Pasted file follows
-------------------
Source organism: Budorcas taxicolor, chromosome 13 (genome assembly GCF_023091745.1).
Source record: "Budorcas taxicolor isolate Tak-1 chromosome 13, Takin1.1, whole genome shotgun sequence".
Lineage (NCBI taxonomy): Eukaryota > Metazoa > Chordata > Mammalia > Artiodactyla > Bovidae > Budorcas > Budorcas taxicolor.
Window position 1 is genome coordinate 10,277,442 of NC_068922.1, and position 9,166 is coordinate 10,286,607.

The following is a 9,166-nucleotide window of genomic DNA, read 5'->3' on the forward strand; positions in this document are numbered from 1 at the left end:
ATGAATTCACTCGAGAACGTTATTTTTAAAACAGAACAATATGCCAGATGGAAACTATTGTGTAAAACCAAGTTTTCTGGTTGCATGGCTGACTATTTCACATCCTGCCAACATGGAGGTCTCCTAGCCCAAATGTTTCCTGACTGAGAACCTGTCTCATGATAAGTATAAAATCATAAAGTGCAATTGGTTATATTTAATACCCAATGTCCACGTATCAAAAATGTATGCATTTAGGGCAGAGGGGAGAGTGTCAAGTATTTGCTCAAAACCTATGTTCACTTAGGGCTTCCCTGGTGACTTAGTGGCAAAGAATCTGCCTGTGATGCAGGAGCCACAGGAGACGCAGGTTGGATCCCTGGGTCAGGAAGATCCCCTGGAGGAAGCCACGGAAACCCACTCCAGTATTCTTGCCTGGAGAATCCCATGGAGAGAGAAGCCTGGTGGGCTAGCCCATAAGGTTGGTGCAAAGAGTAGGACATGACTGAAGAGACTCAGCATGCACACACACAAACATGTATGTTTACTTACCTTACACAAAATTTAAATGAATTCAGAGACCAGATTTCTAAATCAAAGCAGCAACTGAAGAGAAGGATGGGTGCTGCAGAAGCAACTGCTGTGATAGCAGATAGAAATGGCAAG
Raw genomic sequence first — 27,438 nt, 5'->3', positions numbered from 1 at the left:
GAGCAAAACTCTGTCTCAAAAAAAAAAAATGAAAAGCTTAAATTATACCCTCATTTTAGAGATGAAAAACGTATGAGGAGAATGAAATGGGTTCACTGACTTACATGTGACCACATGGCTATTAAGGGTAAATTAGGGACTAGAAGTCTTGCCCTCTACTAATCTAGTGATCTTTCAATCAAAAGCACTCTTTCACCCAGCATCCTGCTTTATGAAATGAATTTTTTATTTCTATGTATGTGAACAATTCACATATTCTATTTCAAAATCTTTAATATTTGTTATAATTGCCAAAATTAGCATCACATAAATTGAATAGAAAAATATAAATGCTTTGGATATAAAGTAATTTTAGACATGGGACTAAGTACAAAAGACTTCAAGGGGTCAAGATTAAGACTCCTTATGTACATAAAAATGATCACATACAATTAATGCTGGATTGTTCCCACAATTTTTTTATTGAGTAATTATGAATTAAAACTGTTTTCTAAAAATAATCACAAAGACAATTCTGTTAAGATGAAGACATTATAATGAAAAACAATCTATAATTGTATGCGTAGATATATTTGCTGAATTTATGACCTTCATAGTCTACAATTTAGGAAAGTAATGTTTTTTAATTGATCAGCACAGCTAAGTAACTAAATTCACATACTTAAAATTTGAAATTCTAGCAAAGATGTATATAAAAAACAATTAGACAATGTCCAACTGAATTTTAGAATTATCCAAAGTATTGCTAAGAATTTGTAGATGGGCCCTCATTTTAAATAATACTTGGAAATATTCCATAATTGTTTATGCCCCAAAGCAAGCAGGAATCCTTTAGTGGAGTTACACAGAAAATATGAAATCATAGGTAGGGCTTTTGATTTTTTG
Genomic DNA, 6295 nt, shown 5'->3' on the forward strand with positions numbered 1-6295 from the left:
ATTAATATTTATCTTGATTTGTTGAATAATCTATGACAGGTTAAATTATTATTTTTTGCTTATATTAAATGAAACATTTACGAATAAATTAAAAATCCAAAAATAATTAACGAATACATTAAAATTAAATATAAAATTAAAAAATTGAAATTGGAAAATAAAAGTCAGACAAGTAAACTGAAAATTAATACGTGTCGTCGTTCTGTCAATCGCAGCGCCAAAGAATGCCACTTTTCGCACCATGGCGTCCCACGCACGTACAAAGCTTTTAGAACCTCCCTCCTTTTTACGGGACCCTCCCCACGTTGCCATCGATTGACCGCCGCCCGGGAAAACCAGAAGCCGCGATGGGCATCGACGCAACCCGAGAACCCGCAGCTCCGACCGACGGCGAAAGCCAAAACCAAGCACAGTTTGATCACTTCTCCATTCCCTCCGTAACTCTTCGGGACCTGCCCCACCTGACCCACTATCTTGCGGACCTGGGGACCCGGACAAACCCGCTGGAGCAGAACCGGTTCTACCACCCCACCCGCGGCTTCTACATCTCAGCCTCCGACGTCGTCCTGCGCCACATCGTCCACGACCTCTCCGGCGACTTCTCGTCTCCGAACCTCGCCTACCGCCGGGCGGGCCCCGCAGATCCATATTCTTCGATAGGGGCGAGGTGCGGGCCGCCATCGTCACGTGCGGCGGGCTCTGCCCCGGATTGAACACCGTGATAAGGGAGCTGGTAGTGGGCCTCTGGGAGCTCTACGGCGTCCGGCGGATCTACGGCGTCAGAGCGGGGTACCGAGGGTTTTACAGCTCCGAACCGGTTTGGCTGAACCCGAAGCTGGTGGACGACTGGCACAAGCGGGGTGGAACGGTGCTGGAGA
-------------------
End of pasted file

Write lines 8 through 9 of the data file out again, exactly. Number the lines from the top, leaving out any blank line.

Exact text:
GAGCAAAACTCTGTCTCAAAAAAAAAAAATGAAAAGCTTAAATTATACCCTCATTTTAGAGATGAAAAACGTATGAGGAGAATGAAATGGGTTCACTGACTTACATGTGACCACATGGCTATTAAGGGTAAATTAGGGACTAGAAGTCTTGCCCTCTACTAATCTAGTGATCTTTCAATCAAAAGCACTCTTTCACCCAGCATCCTGCTTTATGAAATGAATTTTTTATTTCTATGTATGTGAACAATTCACATATTCTATTTCAAAATCTTTAATATTTGTTATAATTGCCAAAATTAGCATCACATAAATTGAATAGAAAAATATAAATGCTTTGGATATAAAGTAATTTTAGACATGGGACTAAGTACAAAAGACTTCAAGGGGTCAAGATTAAGACTCCTTATGTACATAAAAATGATCACATACAATTAATGCTGGATTGTTCCCACAATTTTTTTATTGAGTAATTATGAATTAAAACTGTTTTCTAAAAATAATCACAAAGACAATTCTGTTAAGATGAAGACATTATAATGAAAAACAATCTATAATTGTATGCGTAGATATATTTGCTGAATTTATGACCTTCATAGTCTACAATTTAGGAAAGTAATGTTTTTTAATTGATCAGCACAGCTAAGTAACTAAATTCACATACTTAAAATTTGAAATTCTAGCAAAGATGTATATAAAAAACAATTAGACAATGTCCAACTGAATTTTAGAATTATCCAAAGTATTGCTAAGAATTTGTAGATGGGCCCTCATTTTAAATAATACTTGGAAATATTCCATAATTGTTTATGCCCCAAAGCAAGCAGGAATCCTTTAGTGGAGTTACACAGAAAATATGAAATCATAGGTAGGGCTTTTGATTTTTTG
Genomic DNA, 6295 nt, shown 5'->3' on the forward strand with positions numbered 1-6295 from the left: